I’ve pretty much scavenged the depths of the Atlantic Ocean and the craters of the moon in search of a romantic relationship. Still. No. Luck. Fishing for a partner can be a tough and strenuous struggle. For those of you still on the boat praying to find your prized catch at the parties and clubs, it might be best to bring your ship back to shore and start baiting your hook elsewhere. You might just happen to sail into smoother waters by taking the plunge into… say, an office romance? Before you go on tossing the idea of finding love at the workplace back into the vast sea of options, consider both the pros and cons.
Working with someone for an extended period of time allows you to learn a lot about how one thinks and behaves. You may see how one manages stress and treats others. You can safely observe one — be careful not to start creeping as I often do — and interact with them in the work environment before considering an actual relationship with them. Try to spend time with your possible love interest outside of the office as well, that way you can gauge their personality in an informal setting.
An important factor to be aware of before you reel in your lucky catch is whether or not the prospect is single. You might be surprised to learn that 20 percent of office daters found that at least one person in the relationship was married, according to a survey conducted by Harris Poll on careerbuilder.com.
Now that you are certain that you’ve got your eye on a single partner, check the company handbook before you proceed on collecting your catch. Some companies may have strict policies about office romances. Ensure that personal relationships in the workplace fall under office regulations, so you can finally leap away from the professional relationship. You will most likely be required to inform your supervisor or manager, but you may not want your co-workers to know right away if you don’t want your latest relationship to be the topic of office gossip.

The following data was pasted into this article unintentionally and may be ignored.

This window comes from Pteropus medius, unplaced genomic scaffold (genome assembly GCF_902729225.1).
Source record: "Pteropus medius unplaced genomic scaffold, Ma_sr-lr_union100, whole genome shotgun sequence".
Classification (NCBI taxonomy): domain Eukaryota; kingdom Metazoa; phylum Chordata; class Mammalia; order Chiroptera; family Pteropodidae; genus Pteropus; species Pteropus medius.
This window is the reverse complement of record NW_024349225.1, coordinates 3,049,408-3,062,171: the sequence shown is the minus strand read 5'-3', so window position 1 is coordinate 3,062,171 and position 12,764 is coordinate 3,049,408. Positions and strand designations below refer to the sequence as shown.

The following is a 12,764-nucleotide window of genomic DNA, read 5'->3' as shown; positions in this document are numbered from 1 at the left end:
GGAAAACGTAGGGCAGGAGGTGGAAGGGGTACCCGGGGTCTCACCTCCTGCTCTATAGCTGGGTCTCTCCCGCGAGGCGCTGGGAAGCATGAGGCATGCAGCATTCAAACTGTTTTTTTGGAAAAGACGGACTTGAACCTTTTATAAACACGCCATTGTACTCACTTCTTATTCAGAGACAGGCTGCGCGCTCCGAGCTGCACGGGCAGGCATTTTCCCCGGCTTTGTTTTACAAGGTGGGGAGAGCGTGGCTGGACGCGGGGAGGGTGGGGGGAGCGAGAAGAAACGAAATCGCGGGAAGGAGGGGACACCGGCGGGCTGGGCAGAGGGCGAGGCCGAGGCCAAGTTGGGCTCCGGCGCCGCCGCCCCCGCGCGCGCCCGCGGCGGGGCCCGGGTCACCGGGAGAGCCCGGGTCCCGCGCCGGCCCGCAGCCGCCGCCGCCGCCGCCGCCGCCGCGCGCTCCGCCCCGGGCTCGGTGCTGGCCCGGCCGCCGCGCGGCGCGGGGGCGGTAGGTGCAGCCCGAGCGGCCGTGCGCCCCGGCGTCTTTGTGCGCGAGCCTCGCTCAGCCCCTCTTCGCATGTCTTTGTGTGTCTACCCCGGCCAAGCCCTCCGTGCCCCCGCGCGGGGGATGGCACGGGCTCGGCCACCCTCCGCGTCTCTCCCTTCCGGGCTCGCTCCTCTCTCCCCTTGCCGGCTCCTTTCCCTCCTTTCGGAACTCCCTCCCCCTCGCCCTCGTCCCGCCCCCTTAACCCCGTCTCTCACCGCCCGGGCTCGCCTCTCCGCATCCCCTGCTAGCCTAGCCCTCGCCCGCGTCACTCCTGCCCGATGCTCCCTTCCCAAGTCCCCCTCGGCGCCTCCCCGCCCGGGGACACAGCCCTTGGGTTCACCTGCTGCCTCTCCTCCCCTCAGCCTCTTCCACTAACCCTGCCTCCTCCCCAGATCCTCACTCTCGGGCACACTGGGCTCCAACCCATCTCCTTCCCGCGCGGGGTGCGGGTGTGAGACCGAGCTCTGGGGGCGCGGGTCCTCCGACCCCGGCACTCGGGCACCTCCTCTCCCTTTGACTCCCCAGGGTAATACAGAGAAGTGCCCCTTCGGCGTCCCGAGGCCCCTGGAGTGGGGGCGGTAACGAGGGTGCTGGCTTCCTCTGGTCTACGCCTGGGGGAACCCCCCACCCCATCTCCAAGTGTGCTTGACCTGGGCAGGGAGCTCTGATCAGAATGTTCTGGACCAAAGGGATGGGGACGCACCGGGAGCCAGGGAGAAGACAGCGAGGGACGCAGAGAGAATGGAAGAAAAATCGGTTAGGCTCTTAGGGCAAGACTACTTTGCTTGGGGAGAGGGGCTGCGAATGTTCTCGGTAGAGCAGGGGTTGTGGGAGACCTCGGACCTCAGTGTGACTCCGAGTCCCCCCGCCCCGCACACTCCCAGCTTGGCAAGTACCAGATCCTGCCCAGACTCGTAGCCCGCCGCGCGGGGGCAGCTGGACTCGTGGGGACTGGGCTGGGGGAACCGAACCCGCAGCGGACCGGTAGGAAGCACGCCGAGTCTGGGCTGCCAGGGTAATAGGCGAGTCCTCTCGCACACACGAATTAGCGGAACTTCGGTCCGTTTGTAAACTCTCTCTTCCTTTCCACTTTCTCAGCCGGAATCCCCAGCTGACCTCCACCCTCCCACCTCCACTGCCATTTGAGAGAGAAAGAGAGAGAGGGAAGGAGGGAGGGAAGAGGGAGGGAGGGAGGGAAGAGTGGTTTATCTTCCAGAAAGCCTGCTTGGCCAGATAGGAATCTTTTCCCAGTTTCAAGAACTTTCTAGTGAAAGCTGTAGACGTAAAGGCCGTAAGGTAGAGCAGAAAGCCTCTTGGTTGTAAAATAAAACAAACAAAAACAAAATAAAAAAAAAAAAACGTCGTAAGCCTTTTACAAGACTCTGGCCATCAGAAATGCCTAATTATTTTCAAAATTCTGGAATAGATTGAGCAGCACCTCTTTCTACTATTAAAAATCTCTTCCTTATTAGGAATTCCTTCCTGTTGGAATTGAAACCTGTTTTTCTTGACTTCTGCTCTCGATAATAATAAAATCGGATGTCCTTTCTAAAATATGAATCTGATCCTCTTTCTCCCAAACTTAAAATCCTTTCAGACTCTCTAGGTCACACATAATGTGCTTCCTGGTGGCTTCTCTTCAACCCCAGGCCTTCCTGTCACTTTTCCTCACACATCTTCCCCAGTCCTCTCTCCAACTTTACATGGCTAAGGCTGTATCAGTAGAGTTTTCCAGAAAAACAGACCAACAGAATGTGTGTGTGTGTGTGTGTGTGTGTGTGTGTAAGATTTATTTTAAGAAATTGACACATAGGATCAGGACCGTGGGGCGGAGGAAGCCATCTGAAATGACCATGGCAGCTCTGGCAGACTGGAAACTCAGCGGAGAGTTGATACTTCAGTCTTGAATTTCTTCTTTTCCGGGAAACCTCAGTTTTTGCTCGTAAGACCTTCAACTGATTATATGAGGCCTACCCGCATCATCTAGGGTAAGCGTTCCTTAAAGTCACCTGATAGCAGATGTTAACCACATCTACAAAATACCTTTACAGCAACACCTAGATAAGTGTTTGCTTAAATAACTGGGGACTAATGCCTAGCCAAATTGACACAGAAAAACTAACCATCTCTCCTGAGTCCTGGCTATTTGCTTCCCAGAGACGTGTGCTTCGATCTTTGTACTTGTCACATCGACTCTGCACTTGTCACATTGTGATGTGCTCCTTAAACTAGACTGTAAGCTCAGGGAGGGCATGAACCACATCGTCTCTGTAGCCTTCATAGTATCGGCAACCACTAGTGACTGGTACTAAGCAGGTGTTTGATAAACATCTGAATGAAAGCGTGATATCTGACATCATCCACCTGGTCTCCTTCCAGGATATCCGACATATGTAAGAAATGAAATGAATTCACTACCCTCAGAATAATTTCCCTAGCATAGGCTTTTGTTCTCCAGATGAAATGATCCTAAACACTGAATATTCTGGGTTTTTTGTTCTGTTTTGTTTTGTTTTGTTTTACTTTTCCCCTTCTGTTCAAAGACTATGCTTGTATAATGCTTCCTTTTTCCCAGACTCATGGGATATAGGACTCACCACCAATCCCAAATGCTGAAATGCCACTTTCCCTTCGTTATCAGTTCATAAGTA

Third-year business administration major Jeffrey Ren reflects on his experience as he “tried (his) best not to make it awkward with (his) other co-workers by not showing any public displays of affection around the building.” “I always thought the idea of dating in staff was pretty awkward, but (Jeffrey and his girlfriend) did pretty well at keeping it to themselves and not letting it interfere in the workplace,” second-year political science major and fellow co-worker Elias Fakhoury explained.
This brings us to our next point: keep your work life separate from your personal life. During business hours, work always comes first. Basically, avoid being all “lovey-dovey” in the office. Definitely do not involve your co-workers in personal conflicts with your partner either. How many times do you cross paths with your colleagues a day? Now think about how awkward it would be if they chose your partner’s side over an issue. Yeah, let’s avoid those rough waters.
Perhaps it would also be clever to consider the worst-case scenario before sailing into the deeper reaches of the sea. Relationships don’t always work out, and you might have to prepare for that if your office romance ends badly. Another survey revealed that seven percent of workers have left their jobs as a result of an office romance gone bad. There is always the chance that one of you will be able to transfer to a different location or department of the business. Ideally, the both of you would end on good terms though, and would be comfortable working together post-relationship.
Finding love in the office isn’t necessarily the first place or the best place to start dipping your fishing rod into, but it’s not uncommon to find a lasting, romantic relationship with a fellow colleague either. Don’t be so quick to toss that fish back into the sea the next time you’re sensing a budding office romance, just make sure you’ve checked that there are no leaks on your vessel before you sail out.